In the spring and fall of 2013, I worked with a team of artists and researchers on the play Cracked: New Light on Dementia. I was brought onto the project because of my theatre background and because of my personal and professional experience working with people who have dementia.
The play is intended to inspire alternative ways of seeing people living with dementia, instill the importance of maintaining strong relationships with them, and reinforce the imperative for good ethical care. The play will enhance person-centred care with the help of funding from the Alzheimer Society Research Program (ASRP). The ASRP is funding performances in long term care settings to research how health care workers shift their understanding of dementia after seeing the play.
With the support of an Ontario Arts Council Theatre Creator’s Reserve grant (administered through Theatre Gargantua), I spent a month with the team – two weeks in the spring and then two weeks in the fall – acting as Dramaturge and Assistant Director. This means that I worked closely with the director/playwright, providing insight and support on the development of the script and the performance. I also attended the rehearsals with the performers and researchers, and gave feedback and suggestions as needed.
When I arrived at my first rehearsal, the team had already been working on the piece intermittently for about a year, discussing themes, improvising scenes, and exploring characters, storylines, music and movement, and drawing on the research and professional experience of the research team.
It is difficult to fully express how beautiful it was to watch the actors work, and to see how bravely, spontaneously and creatively they approached the material. In a word, it was breathtaking.
A highlight for me was that, before I came onboard, members of the team had held focus groups and informal conversations with people living with dementia, and these provided valuable inspiration for the creation of the piece. Then while I was there, we had the opportunity to visit a long term care facility, and were able to spend time with some of the residents and there, in both one-on-one and group settings.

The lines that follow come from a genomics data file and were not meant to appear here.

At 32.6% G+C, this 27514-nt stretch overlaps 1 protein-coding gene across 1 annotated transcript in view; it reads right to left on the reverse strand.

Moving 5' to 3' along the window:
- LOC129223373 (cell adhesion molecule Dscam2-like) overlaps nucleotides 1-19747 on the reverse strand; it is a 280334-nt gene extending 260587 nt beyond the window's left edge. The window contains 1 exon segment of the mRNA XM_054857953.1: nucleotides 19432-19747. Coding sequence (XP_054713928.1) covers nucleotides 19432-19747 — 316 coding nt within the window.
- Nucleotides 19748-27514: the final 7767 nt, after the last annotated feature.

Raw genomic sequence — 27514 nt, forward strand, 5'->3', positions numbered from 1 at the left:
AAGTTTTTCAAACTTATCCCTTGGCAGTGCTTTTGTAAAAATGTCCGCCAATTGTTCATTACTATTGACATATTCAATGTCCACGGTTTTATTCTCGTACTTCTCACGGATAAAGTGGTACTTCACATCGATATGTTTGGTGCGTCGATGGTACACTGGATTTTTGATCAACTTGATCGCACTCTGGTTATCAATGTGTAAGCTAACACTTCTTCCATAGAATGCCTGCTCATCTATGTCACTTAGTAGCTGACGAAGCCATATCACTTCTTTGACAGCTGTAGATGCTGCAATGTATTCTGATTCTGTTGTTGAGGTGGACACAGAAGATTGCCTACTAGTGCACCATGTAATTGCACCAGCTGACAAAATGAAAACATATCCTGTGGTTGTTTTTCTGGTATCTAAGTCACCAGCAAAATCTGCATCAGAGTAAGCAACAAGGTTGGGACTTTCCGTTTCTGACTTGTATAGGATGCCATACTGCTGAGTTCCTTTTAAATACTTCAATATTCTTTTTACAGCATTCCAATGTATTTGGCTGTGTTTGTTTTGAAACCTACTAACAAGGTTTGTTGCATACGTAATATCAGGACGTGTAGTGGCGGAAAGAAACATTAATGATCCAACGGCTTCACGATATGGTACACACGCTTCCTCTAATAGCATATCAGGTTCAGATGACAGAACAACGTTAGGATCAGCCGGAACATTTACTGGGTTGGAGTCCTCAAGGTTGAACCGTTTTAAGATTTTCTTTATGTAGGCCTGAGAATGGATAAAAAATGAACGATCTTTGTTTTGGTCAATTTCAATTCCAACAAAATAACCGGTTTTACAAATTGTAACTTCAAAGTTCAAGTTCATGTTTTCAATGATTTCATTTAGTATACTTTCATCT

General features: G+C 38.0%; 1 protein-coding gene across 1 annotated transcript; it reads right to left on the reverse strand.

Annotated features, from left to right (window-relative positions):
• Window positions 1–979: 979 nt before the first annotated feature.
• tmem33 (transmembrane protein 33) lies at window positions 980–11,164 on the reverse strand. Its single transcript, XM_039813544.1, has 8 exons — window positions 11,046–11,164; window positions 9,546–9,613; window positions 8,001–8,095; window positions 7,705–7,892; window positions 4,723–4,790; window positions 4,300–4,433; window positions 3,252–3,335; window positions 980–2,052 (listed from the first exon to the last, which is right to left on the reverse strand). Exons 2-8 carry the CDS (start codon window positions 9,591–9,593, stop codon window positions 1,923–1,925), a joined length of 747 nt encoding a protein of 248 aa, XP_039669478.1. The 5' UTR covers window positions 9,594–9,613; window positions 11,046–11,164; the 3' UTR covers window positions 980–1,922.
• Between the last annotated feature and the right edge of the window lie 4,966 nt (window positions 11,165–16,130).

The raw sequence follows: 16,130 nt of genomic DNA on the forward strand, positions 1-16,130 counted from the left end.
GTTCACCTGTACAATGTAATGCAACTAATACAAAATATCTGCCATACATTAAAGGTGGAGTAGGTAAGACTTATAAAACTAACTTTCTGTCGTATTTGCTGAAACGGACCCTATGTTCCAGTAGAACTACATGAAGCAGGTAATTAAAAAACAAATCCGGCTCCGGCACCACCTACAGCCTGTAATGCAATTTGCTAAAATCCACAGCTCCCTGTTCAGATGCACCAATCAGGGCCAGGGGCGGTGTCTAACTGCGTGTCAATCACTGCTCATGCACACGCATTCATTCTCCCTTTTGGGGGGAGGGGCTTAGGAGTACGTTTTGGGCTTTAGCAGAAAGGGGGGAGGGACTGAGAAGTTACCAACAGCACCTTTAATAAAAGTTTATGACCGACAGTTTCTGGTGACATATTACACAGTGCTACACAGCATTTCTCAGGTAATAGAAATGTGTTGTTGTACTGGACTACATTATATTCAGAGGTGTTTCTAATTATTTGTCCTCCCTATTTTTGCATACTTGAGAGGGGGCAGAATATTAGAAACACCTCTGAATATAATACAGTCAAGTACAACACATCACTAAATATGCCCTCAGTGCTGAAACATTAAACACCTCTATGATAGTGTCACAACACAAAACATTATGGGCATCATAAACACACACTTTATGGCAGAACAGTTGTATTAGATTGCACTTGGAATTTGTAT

The experiences, thoughts, words and insights that were so openly and generously shared with us were brought up and discussed time and time again during our rehearsals. These individuals had made a tremendous impact on all of us, and you can see some of these experiences and insights in the final piece. There is incredible truth in this play.
It was magical to spend so much time with a group of people determined to change negative dementia discourses through the theatre. Art can be a powerful tool for creating social change, as it tends to reach us on a deep and personal level, stirring something in us that perhaps cannot be reached through other means. The magnitude of our responses can sometimes even catch us off guard, and many times in the rehearsal process I found myself brought to tears.
Cracked is a truthful and nuanced story of dementia, where joy and grief, strength and vulnerability, and struggle and peace all come together in an intricate dance. It demonstrates the power of relationships, and, perhaps most importantly, it shows us that who we are – the very core of ourselves – remains intact throughout the dementia journey.
Aynsley Moorhouse, MFA, MSW, RSW
Alzheimer Society of Toronto
The Cracked Ensemble
Director: Julia Gray
Performers: Susan Applewhaite, Lori Nancy Kalamanski, Sarah Machin Gale, Claire Frances Muir, Jason Chesworth, Tim Machin, David Talbot
Research Team: Drs. Sherry Dupuis, Pia Kontos, Gail Mitchell, Christine Jonas-Simpson
Co-Creators: Mark Prince, Mary Ellen MacLean
Set and Costume Design: Lindsay Anne Black
Music Director: Tim Machin
Stage Manager: Elizabeth McDermott
Assistant Director/Dramaturge: Aynsley Moorhouse
Scenic Artist: Ksenia Ivanova
Wardrobe Assistant: Alyksandra Ackerman
For performance dates and a full list of acknowledgements and sponsors, please visit: https://uwaterloo.ca/partnerships-in-dementia-care/re-imagining-dementia-through-arts/cracked-new-light-dementia